Monday, March 9, 2015

Friends in High Places

Judge Pretelt: In the middle of the storm.
When El Tiempo columnist Maria Isabel Rueda recently interviewed Constitutional Court Pres. Jorge Pretelt, she was impressed that Pretelt brought along the court's ex-president, Rodrigo Escobar Gil.

Because magistrate Pretelt is embroiled in allegations that he demanded a 500 million peso bribe in order to reverse a ruling against the Fiduciaria Petrolera S.A. oil company, Rueda asked Escobar Gil whether he was working for that company, known as Fidupetrol.

Escobar told her he was not.

But a few days later, Rueda writes, she learned that Escobar Gil had in fact signed a contract to help Fidupetrol in its battle to reverse a 22 billion peso ruling by the Supreme Court against the company. Fidupetrol's case was in Escobar Gil's old stomping ground, the Constitutional Court.

The episode is in the news because Pretelt, the Constitutional Court's current president, stands accused of asking for a 500,000,000 peso bribe in order to produce a court ruling favoring Fidupetrol. As it turned out, the court ruled against the company. Its attorney Víctor Pacheco then accused Pretelt of demanding a bribe to ensure that Fidupetrol's tutela succeeded and then failing to fulfill his promise. Pretelt denies the bribery accusation, but acknowledges that Pacheco visited him at home. Pretelt has taken a leave of absence.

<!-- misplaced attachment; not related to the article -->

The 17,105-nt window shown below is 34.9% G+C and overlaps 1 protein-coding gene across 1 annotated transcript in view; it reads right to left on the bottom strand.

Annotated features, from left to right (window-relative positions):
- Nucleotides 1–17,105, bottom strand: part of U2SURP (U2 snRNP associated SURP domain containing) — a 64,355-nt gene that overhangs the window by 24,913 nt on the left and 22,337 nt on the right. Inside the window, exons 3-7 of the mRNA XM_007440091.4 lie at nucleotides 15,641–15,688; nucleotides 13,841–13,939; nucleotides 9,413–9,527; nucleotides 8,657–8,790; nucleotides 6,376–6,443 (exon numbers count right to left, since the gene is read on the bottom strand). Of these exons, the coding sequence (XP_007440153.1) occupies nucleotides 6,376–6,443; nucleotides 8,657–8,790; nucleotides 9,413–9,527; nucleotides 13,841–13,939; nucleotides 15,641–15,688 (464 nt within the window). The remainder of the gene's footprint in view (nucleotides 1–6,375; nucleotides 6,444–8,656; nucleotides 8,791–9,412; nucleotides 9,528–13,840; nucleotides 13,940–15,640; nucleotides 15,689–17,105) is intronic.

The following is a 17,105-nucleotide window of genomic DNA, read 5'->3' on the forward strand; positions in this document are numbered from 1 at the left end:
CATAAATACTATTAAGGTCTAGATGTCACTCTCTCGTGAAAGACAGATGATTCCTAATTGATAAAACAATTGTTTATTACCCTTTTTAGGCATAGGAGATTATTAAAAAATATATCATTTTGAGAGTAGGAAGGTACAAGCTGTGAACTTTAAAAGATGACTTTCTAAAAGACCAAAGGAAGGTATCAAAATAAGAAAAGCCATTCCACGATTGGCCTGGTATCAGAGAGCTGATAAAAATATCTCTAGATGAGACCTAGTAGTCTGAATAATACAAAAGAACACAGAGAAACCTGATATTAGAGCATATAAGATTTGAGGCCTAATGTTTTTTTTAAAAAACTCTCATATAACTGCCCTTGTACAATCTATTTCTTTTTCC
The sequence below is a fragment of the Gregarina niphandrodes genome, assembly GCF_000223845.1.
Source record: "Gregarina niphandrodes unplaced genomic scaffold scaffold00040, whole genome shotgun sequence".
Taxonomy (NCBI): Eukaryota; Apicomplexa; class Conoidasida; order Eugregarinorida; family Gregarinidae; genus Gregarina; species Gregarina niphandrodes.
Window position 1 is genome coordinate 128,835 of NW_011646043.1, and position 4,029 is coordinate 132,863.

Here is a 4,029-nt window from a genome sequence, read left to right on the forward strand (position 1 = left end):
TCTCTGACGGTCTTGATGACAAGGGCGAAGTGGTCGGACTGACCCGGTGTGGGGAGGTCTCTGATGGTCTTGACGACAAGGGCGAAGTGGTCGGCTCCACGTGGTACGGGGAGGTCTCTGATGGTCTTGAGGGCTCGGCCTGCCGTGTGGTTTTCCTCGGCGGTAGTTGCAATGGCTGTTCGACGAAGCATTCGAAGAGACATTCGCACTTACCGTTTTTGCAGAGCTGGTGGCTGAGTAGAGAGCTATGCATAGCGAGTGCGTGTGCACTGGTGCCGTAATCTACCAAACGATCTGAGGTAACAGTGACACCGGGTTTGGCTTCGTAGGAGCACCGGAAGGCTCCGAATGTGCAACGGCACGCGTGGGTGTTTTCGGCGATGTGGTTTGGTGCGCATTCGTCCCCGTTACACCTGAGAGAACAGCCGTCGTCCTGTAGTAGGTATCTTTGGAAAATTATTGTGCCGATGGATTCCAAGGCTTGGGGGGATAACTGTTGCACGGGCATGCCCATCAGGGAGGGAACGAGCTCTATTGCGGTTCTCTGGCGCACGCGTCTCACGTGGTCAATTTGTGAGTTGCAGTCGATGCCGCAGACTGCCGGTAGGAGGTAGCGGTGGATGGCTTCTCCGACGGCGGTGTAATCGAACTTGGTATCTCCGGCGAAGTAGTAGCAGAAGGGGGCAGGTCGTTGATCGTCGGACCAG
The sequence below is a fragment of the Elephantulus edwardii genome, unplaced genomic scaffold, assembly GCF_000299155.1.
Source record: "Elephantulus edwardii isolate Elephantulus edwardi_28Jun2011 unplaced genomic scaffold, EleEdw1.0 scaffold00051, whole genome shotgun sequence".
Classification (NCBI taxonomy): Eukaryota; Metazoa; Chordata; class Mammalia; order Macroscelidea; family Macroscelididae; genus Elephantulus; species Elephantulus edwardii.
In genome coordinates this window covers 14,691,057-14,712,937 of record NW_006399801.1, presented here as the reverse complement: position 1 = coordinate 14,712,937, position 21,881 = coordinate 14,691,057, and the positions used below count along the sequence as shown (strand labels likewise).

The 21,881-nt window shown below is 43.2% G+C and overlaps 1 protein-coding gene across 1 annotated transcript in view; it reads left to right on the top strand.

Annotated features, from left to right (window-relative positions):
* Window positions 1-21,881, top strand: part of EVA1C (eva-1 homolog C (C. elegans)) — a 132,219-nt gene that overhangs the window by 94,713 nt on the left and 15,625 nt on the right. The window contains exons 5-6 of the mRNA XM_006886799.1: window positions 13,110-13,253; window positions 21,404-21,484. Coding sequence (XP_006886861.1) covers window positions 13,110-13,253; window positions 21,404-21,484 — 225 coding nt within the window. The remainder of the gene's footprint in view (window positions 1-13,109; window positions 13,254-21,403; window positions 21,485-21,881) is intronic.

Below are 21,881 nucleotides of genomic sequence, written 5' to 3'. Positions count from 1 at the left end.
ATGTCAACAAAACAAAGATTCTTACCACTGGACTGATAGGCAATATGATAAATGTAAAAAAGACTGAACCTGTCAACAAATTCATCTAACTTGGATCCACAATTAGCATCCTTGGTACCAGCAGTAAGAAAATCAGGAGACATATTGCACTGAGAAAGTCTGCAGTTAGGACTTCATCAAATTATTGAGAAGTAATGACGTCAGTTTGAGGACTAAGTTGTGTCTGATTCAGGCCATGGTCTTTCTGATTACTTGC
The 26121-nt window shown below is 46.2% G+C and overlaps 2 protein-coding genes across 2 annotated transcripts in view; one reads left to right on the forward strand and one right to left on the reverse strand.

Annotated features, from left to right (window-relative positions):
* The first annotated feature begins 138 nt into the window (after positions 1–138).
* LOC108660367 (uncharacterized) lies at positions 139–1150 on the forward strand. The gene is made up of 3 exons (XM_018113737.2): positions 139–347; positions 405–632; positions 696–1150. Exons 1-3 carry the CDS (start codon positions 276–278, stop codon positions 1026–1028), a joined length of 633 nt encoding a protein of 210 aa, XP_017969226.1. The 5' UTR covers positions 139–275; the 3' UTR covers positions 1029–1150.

Victor Pacheco, the man who started it all.
Update: El Tiempo reports that Pacheco, apparently contradicting himself, told prosecutors that Pretelt had in fact instructed Pacheco to give money to another court judge, Mauricio Gonzalez. Pacheco later informed Gonzalez, who made the affair public.

El Tiempo examined Pretelt's finances and found that he has acquired a large amount of property over recent years. Pretelt denied any wrongdoing and pointed out that he comes from a wealthy family.

Whatever the truth about the alleged bribe, the mere fact of an ex-court president representing a company with a case before the court calls the high court's version of 'justice' into question.

'La Ley Para Los de Ruana' - A common saying meaning
that only the poor have to obey the law.
After all, who can doubt that a an ex-court high court magistrate - much less its president - still has powerful influences on the court, whose inner workings he knows intimately and on which he must still have friends and political allies?

In this case, Fidupetrol's machinations failed them. But how many powerful people and companies have bent courts to their interests thru bribery and undue influence? And if that's the case on Colombia's top courts, how much corruption is happening in local courts? I now that I've heard multiple stories about people slipping judges money to get convicted relatives off with light sentences. And, the repeated spectacle of drunken drivers responsible for fatal accidents receiving home detention also undermines faith in the courts.

To rebuild respect for its courts, Colombia needs to take a few basic steps, including requiring more transparency about court officials' property and income and prohibiting retired judges and other court officials from working on cases before the institutions they recently belonged to.

By Mike Ceaser, of Bogotá Bike Tours

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